Patrick Garcia Dec 11, 2020 6:20:57 AM 4 min read


The lack of consistent interoperability with electronic health records (EHR) has been exposed when natural disasters have occurred in the past, and as COVID-19 continues to spread worldwide at an alarming rate, it is more relevant than ever. The important question clinicians and large health systems should be asking right now is: “Will EHR systems be able to perform effectively, and more importantly, be able to handle increased volumes, changes to documentation requirements, and accurate sharing of data as this continues?”

What is healthcare interoperability?

Interoperability in healthcare is the ability for devices, software, and information systems to connect within or outside the boundaries of physician practices and health systems to exchange and access patient data for the purpose of addressing health issues with individual patients and the general population.

Why is interoperability important?

Interoperability is important for a variety of reasons, primarily because it:

  1. Protects patient information
  2. Assists researchers in accessing information needed for specific studies and methods of treatment
  3. Improves staff productivity by using digital documentation and decreasing redundancy of data entry
  4. Exchanges data with other systems in an efficient manner
  5. Provides a better experience for patients

What role does interoperability play in the pandemic?

Perhaps now, more than ever, clinicians need access to accurate and up-to-date patient information in one centralized location. Unfortunately, this is not always the case, making it extremely difficult and burdensome for clinicians, especially in a time of crisis. The same holds true for data sharing among public healthcare officials. Successful sharing of data will make it easier to identify trends in symptoms, recovery times, mortality rates, etc. across different health systems and geographic locations. However, historically, clinicians and health systems have not used the same information systems, data formats, or even data standards, making it more difficult to share data in a timely and efficient manner.

Interoperability should play a vital role in the distribution and administration of a COVID-19 vaccine, as it is important to be able to access, track and disseminate information and data related to the vaccine. The COVID-19 vaccine protocol is still somewhat unknown, but once determined, clinicians and health systems will be forced to rely on the information given and available at that time.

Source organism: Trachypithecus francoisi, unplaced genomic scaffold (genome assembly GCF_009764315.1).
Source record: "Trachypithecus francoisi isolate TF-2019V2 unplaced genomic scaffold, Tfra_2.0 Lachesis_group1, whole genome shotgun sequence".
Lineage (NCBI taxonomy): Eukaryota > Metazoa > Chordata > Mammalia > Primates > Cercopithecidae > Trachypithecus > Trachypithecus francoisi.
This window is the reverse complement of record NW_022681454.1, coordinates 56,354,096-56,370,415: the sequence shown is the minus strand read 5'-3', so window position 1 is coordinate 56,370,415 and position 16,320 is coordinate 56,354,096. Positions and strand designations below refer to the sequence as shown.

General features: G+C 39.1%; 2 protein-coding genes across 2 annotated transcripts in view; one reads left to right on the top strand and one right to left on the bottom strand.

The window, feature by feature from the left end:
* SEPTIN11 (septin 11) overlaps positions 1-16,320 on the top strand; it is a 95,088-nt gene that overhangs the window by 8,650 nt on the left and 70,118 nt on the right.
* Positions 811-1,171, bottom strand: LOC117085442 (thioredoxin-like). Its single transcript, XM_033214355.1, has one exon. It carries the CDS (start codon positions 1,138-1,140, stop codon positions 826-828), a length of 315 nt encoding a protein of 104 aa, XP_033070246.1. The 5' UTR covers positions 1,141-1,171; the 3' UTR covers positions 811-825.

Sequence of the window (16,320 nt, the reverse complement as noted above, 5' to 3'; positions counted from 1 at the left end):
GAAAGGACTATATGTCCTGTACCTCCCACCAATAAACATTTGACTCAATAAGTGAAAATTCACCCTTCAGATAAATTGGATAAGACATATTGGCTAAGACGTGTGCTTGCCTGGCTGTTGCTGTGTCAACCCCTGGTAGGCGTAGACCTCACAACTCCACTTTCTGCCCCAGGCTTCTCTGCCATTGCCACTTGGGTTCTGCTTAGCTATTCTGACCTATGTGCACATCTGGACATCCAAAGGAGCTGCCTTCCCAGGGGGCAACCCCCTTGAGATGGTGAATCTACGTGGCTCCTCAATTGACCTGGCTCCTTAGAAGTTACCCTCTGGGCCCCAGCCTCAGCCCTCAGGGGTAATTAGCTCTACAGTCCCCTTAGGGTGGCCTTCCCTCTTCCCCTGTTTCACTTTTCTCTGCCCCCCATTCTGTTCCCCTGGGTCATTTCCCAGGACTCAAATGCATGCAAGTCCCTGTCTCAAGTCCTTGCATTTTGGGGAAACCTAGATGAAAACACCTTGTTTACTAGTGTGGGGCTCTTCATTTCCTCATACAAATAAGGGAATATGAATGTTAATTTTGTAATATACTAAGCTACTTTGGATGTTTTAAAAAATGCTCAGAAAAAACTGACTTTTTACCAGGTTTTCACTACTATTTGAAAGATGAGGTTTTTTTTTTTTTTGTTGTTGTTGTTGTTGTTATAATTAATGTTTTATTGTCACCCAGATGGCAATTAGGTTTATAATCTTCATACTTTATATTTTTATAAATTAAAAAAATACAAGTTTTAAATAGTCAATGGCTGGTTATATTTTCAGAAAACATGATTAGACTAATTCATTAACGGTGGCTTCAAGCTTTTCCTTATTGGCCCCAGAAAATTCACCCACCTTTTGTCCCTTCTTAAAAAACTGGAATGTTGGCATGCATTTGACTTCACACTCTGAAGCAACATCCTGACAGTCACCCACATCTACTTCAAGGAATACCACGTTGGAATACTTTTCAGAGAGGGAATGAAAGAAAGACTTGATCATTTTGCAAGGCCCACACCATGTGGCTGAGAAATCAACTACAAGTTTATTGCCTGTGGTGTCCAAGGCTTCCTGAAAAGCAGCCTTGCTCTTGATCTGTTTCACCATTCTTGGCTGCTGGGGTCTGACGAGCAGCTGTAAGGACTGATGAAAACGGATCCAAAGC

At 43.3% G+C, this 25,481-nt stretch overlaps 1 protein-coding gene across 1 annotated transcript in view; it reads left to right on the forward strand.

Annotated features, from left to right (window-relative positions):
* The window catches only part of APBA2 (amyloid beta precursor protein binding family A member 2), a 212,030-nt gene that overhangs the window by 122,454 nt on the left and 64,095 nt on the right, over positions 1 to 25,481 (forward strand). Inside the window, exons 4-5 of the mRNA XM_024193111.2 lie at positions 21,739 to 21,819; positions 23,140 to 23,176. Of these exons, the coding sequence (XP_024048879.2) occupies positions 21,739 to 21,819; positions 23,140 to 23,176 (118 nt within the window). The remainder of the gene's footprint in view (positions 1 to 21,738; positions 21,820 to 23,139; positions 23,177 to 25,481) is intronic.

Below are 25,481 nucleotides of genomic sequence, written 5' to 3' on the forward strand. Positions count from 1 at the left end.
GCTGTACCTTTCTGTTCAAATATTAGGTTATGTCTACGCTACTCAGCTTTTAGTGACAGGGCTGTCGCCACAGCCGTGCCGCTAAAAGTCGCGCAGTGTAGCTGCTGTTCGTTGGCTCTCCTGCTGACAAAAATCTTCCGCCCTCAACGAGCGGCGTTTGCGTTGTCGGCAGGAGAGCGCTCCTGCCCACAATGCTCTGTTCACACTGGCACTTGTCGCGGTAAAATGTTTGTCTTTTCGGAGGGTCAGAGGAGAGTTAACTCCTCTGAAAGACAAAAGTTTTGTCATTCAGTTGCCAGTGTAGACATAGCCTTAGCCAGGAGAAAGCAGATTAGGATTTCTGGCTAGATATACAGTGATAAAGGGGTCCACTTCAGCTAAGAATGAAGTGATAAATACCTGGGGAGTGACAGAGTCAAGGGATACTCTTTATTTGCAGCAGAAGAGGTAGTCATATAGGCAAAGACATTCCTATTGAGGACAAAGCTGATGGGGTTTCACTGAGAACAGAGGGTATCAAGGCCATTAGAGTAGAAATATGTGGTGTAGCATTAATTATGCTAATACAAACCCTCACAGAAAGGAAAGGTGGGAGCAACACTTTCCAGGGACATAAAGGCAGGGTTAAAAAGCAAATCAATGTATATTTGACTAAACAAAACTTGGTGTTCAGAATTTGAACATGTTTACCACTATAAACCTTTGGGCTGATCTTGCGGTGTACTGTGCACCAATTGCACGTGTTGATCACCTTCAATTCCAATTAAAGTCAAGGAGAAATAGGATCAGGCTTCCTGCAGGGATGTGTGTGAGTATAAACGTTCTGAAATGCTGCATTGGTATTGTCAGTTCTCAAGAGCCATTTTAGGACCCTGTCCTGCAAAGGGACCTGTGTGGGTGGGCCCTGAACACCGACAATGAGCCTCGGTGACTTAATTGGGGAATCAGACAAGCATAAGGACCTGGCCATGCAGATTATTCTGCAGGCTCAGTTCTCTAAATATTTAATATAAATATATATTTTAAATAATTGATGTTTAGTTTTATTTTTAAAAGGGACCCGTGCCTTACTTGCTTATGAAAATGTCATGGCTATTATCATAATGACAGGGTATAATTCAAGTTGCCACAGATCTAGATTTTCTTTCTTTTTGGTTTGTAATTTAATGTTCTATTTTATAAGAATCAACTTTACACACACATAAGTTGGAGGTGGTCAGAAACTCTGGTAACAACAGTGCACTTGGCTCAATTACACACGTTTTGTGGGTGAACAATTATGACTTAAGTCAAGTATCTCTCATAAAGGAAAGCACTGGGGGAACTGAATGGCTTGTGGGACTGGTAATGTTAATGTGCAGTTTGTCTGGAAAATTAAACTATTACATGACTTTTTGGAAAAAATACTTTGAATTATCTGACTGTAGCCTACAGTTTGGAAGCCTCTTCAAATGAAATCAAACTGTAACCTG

The complexity of EHR systems makes upgrades slow and expensive. EHR vendors have been required to launch continuous updates to their systems to align existing clinical structures (order sets, past medical history questions, etc.) with the Centers for Disease Control and Prevention (CDC) best practice recommendations. As COVID-19 studies advance and evolve to include new risk factors and symptoms, EHR vendors, clinicians, and hospital systems will be tested.

Interoperability will keep playing an important role as COVID-19 continues to impact health systems around the world. Now is the optimal time to ensure your EHR and other software platforms are up to date and allow you to manage the increasingly complex and fluctuating aspects of this global pandemic.

Patrick Garcia is an Associate Director with MMG Healthcare.  His background includes experience in areas including practice management and oversight, strategy, revenue cycle management, planning, project management, process implementation, and systems integration.  Patrick actively advises clients on behalf of MMG, supporting their efforts to deliver optimal business and clinical outcomes.  Additionally, MMG has been formally recognized as a multi-year Northeast Ohio Top Workplaces award winner.